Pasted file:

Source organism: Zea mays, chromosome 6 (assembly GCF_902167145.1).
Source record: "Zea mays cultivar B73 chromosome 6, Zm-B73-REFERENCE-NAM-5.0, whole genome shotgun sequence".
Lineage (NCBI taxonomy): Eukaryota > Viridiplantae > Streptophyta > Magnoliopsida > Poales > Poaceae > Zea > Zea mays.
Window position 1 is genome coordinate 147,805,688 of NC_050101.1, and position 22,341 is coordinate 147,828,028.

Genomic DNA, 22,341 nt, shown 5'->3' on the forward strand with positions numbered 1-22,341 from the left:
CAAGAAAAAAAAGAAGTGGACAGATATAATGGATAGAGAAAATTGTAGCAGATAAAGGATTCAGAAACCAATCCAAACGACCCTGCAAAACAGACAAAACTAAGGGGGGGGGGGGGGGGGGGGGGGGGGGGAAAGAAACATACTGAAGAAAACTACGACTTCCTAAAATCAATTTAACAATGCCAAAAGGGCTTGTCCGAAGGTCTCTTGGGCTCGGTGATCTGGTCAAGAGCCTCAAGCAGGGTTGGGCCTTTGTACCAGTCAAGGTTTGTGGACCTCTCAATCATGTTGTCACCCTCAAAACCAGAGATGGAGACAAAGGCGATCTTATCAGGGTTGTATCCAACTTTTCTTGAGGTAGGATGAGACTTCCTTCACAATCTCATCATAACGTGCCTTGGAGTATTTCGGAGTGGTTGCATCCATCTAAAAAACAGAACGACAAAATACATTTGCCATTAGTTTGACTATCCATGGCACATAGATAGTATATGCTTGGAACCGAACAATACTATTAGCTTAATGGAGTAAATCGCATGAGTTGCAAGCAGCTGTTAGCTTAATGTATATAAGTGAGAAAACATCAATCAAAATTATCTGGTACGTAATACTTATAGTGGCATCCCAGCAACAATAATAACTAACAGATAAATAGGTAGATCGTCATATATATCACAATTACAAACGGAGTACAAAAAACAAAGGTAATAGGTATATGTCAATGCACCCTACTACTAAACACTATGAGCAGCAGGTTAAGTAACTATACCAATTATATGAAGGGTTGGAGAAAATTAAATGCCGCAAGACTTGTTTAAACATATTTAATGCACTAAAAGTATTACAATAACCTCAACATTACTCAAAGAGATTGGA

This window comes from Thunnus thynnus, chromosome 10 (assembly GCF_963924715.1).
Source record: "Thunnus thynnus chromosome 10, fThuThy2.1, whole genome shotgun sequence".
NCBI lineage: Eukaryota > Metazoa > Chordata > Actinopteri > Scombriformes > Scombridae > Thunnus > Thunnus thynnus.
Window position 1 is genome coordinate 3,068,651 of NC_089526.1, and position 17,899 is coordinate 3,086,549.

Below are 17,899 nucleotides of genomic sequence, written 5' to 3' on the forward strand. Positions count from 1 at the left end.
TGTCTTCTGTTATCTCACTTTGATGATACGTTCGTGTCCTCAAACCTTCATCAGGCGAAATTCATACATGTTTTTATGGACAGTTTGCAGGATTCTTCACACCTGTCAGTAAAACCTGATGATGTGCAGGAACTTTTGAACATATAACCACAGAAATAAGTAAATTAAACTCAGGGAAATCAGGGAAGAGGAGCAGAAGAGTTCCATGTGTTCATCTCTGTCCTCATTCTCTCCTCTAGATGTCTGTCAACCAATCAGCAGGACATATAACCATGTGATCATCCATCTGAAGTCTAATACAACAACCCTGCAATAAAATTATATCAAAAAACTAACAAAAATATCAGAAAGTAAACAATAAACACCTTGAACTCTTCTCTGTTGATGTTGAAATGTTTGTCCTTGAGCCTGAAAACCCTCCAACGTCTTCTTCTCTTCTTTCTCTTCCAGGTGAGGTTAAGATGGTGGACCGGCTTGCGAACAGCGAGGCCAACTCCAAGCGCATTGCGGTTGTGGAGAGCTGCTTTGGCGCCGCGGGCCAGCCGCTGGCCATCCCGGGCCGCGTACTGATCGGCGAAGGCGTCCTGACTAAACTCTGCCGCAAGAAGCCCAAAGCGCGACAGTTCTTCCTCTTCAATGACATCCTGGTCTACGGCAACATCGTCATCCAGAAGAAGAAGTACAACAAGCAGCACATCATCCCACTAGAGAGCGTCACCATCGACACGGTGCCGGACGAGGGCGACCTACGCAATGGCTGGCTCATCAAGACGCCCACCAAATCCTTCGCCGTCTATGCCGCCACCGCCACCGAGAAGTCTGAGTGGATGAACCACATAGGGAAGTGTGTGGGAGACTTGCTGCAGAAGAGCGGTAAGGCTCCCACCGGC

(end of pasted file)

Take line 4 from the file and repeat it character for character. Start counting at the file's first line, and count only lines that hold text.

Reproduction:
Window position 1 is genome coordinate 147,805,688 of NC_050101.1, and position 22,341 is coordinate 147,828,028.